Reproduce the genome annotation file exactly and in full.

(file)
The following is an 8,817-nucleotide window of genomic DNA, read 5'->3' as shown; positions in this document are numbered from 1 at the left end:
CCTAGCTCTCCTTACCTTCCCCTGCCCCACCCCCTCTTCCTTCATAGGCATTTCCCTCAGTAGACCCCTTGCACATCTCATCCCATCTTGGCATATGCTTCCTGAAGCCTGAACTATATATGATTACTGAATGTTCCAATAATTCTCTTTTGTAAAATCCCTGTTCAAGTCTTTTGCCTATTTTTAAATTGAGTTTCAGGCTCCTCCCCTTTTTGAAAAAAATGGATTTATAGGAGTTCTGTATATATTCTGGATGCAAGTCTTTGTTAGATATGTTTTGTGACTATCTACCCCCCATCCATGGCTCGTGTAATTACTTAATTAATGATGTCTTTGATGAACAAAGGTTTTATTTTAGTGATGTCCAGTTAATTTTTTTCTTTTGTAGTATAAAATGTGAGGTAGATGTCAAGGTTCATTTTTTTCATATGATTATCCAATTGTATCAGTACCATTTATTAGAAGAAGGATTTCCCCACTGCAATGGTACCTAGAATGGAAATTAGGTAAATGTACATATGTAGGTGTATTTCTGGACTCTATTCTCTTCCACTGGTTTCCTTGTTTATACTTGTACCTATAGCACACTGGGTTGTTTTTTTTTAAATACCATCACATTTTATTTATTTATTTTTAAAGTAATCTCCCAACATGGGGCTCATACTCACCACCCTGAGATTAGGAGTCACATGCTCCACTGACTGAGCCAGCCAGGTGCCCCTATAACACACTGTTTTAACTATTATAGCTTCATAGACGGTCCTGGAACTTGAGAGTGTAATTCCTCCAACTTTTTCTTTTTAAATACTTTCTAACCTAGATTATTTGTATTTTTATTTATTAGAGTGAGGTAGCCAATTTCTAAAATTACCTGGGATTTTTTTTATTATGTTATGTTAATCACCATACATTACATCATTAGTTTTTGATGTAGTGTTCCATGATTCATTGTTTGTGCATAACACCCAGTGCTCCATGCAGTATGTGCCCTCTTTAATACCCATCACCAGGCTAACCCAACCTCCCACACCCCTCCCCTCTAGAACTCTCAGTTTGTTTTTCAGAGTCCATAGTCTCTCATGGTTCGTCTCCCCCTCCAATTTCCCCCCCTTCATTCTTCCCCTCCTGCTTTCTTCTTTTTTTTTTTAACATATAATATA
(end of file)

The following is an 8,817-nucleotide window of genomic DNA, read 5'->3' as shown; positions in this document are numbered from 1 at the left end:
CCTAGCTCTCCTTACCTTCCCCTGCCCCACCCCCTCTTCCTTCATAGGCATTTCCCTCAGTAGACCCCTTGCACATCTCATCCCATCTTGGCATATGCTTCCTGAAGCCTGAACTATATATGATTACTGAATGTTCCAATAATTCTCTTTTGTAAAATCCCTGTTCAAGTCTTTTGCCTATTTTTAAATTGAGTTTCAGGCTCCTCCCCTTTTTGAAAAAAATGGATTTATAGGAGTTCTGTATATATTCTGGATGCAAGTCTTTGTTAGATATGTTTTGTGACTATCTACCCCCCATCCATGGCTCGTGTAATTACTTAATTAATGATGTCTTTGATGAACAAAGGTTTTATTTTAGTGATGTCCAGTTAATTTTTTTCTTTTGTAGTATAAAATGTGAGGTAGATGTCAAGGTTCATTTTTTTCATATGATTATCCAATTGTATCAGTACCATTTATTAGAAGAAGGATTTCCCCACTGCAATGGTACCTAGAATGGAAATTAGGTAAATGTACATATGTAGGTGTATTTCTGGACTCTATTCTCTTCCACTGGTTTCCTTGTTTATACTTGTACCTATAGCACACTGGGTTGTTTTTTTTTAAATACCATCACATTTTATTTATTTATTTTTAAAGTAATCTCCCAACATGGGGCTCATACTCACCACCCTGAGATTAGGAGTCACATGCTCCACTGACTGAGCCAGCCAGGTGCCCCTATAACACACTGTTTTAACTATTATAGCTTCATAGACGGTCCTGGAACTTGAGAGTGTAATTCCTCCAACTTTTTCTTTTTAAATACTTTCTAACCTAGATTATTTGTATTTTTATTTATTAGAGTGAGGTAGCCAATTTCTAAAATTACCTGGGATTTTTTTTATTATGTTATGTTAATCACCATACATTACATCATTAGTTTTTGATGTAGTGTTCCATGATTCATTGTTTGTGCATAACACCCAGTGCTCCATGCAGTATGTGCCCTCTTTAATACCCATCACCAGGCTAACCCAACCTCCCACACCCCTCCCCTCTAGAACTCTCAGTTTGTTTTTCAGAGTCCATAGTCTCTCATGGTTCGTCTCCCCCTCCAATTTCCCCCCCTTCATTCTTCCCCTCCTGCTTTCTTCTTTTTTTTTTTAACATATAATATA